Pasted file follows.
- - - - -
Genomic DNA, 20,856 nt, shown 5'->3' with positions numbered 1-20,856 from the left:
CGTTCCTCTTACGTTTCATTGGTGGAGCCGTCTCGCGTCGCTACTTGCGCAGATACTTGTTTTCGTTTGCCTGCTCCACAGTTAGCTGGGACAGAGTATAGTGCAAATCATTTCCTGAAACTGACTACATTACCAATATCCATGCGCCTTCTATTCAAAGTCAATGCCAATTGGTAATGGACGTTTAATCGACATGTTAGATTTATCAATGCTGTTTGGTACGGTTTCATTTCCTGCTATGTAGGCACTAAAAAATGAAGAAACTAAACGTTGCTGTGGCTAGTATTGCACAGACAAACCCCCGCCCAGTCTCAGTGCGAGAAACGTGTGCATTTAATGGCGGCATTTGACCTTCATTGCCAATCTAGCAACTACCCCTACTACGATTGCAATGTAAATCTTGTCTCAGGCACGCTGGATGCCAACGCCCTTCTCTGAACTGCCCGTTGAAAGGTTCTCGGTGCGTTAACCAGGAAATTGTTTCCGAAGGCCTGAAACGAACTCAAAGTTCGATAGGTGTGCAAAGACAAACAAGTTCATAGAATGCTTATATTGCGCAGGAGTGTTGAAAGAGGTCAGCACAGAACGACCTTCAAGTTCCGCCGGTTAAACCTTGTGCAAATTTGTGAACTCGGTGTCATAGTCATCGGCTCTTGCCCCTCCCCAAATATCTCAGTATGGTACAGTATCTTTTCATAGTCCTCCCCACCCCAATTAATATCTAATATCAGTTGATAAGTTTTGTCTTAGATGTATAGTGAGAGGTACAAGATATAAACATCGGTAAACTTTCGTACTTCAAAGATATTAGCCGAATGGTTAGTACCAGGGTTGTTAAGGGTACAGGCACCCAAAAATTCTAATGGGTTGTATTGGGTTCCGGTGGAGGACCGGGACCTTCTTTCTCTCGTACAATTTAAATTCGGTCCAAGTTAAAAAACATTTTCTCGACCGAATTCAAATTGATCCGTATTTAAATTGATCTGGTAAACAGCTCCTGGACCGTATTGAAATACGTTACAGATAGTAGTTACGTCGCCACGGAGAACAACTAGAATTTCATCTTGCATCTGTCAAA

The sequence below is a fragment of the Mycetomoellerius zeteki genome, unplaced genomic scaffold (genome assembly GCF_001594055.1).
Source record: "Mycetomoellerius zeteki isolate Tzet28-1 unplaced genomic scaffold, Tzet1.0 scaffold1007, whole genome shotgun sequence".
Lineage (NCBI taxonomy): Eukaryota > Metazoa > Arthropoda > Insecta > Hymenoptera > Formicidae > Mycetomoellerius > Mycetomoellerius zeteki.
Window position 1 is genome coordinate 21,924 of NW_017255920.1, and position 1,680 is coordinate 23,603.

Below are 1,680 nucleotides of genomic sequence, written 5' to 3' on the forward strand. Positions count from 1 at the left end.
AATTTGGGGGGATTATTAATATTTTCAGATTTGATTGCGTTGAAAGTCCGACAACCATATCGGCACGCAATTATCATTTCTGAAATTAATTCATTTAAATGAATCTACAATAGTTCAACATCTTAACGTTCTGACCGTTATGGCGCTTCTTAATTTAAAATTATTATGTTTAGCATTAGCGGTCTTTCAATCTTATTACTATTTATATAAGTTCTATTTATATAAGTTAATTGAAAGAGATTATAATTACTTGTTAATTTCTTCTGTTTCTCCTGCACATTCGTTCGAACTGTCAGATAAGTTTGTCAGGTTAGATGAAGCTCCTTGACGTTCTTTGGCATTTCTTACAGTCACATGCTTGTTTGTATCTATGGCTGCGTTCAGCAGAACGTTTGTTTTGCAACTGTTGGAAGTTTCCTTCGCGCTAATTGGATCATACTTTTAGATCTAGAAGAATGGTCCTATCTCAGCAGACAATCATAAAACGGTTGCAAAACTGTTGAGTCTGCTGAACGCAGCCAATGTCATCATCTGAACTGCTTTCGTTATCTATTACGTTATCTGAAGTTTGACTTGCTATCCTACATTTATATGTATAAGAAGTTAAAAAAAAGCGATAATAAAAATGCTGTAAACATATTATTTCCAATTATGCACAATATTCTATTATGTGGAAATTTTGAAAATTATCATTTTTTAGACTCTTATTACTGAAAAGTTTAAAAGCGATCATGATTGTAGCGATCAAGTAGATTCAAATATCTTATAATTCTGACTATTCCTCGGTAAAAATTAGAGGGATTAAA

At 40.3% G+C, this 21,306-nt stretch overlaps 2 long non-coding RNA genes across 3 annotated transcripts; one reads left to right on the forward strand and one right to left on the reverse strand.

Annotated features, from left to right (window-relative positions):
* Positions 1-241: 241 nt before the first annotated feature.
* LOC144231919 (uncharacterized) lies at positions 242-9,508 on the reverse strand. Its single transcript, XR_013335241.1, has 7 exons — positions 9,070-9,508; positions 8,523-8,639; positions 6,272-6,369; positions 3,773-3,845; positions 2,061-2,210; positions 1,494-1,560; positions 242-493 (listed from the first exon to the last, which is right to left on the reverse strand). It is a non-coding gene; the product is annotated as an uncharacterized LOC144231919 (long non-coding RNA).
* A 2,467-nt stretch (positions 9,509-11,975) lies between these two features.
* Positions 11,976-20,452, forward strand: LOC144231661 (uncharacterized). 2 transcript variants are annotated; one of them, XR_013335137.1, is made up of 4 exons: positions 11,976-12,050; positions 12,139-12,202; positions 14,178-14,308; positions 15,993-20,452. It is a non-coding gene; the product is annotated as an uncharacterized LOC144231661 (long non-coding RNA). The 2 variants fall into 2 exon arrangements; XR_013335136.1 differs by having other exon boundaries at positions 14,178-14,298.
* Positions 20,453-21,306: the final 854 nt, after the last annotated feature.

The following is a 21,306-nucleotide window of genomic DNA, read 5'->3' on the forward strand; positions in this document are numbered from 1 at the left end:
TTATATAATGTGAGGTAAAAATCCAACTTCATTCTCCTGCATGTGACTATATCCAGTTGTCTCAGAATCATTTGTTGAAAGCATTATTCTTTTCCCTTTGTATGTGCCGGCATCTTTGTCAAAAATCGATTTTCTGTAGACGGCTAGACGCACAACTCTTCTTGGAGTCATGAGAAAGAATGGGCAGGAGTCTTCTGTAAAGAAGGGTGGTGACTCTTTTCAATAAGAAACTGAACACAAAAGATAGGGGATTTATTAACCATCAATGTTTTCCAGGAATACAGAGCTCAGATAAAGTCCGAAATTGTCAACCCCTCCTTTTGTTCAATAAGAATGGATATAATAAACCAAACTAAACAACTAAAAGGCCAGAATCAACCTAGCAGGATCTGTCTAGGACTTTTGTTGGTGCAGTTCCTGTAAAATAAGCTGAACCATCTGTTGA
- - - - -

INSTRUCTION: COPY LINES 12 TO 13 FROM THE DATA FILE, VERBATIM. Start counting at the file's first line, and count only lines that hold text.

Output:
* LOC144231919 (uncharacterized) lies at positions 242-9,508 on the reverse strand. Its single transcript, XR_013335241.1, has 7 exons — positions 9,070-9,508; positions 8,523-8,639; positions 6,272-6,369; positions 3,773-3,845; positions 2,061-2,210; positions 1,494-1,560; positions 242-493 (listed from the first exon to the last, which is right to left on the reverse strand). It is a non-coding gene; the product is annotated as an uncharacterized LOC144231919 (long non-coding RNA).
* A 2,467-nt stretch (positions 9,509-11,975) lies between these two features.